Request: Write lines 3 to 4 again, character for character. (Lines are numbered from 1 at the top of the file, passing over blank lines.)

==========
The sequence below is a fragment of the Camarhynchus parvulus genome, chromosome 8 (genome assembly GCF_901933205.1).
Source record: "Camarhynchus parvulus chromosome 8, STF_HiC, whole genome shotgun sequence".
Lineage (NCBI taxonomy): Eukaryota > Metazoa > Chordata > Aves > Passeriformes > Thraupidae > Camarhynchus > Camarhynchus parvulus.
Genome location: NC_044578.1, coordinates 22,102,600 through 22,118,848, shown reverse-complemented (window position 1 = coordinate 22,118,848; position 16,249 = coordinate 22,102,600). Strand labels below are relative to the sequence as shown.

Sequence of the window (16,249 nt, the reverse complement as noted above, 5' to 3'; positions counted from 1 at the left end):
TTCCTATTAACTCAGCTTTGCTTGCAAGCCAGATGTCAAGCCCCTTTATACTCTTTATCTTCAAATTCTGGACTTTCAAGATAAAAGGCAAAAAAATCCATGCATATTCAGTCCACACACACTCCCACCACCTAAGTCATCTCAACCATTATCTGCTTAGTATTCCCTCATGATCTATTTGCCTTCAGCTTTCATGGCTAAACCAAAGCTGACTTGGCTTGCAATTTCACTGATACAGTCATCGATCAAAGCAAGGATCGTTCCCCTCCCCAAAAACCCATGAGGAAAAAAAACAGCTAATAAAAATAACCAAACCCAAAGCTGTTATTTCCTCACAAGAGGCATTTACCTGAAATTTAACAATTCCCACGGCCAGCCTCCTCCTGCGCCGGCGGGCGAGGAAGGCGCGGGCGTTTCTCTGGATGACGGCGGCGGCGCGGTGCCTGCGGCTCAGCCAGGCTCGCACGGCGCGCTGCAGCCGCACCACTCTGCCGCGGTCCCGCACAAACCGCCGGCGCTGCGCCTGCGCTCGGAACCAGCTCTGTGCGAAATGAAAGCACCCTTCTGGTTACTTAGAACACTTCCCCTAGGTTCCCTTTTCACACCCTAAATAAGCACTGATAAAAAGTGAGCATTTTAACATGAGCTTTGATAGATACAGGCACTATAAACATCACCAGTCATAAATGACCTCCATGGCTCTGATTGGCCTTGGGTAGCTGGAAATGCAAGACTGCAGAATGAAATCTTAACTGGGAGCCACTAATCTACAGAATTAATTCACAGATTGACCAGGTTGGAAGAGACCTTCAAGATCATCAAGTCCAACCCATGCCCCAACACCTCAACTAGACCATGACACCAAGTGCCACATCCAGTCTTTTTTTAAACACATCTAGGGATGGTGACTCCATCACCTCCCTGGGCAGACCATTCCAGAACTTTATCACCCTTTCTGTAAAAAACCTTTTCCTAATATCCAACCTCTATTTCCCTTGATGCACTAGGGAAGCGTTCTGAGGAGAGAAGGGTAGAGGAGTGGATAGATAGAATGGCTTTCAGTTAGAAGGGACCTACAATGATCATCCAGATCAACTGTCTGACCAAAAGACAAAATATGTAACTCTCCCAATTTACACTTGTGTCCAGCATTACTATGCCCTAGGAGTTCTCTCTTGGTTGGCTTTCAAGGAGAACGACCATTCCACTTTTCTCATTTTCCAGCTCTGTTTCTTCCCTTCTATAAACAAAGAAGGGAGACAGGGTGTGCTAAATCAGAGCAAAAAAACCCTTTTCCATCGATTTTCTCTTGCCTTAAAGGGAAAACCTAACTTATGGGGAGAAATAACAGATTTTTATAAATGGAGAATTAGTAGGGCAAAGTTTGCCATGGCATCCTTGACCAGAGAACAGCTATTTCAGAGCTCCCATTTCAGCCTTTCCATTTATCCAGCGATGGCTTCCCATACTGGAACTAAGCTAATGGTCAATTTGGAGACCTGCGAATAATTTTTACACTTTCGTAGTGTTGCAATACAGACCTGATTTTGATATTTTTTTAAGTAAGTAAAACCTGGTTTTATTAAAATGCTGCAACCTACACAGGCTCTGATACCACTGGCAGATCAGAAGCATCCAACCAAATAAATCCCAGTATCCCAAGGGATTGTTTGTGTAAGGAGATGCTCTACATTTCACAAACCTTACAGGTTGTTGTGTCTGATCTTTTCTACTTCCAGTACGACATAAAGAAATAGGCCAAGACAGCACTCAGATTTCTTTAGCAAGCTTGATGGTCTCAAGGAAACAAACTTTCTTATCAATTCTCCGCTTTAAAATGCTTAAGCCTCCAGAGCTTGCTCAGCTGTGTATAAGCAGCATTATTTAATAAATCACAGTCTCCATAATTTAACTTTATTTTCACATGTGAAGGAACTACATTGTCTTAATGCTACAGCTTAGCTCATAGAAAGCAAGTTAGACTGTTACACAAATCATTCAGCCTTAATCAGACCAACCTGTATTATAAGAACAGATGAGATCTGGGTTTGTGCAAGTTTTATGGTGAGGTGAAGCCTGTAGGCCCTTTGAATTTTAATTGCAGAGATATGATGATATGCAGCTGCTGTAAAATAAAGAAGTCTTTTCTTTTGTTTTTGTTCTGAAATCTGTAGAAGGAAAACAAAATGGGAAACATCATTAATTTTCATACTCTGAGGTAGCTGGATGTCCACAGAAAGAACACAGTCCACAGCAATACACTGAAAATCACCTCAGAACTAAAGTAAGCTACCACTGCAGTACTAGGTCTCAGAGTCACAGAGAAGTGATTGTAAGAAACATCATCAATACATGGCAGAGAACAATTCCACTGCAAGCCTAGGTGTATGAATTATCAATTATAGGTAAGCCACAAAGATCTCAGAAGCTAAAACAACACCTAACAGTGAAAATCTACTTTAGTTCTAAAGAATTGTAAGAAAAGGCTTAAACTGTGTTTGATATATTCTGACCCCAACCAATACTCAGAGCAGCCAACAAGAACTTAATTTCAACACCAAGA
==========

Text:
Lineage (NCBI taxonomy): Eukaryota > Metazoa > Chordata > Aves > Passeriformes > Thraupidae > Camarhynchus > Camarhynchus parvulus.
Genome location: NC_044578.1, coordinates 22,102,600 through 22,118,848, shown reverse-complemented (window position 1 = coordinate 22,118,848; position 16,249 = coordinate 22,102,600). Strand labels below are relative to the sequence as shown.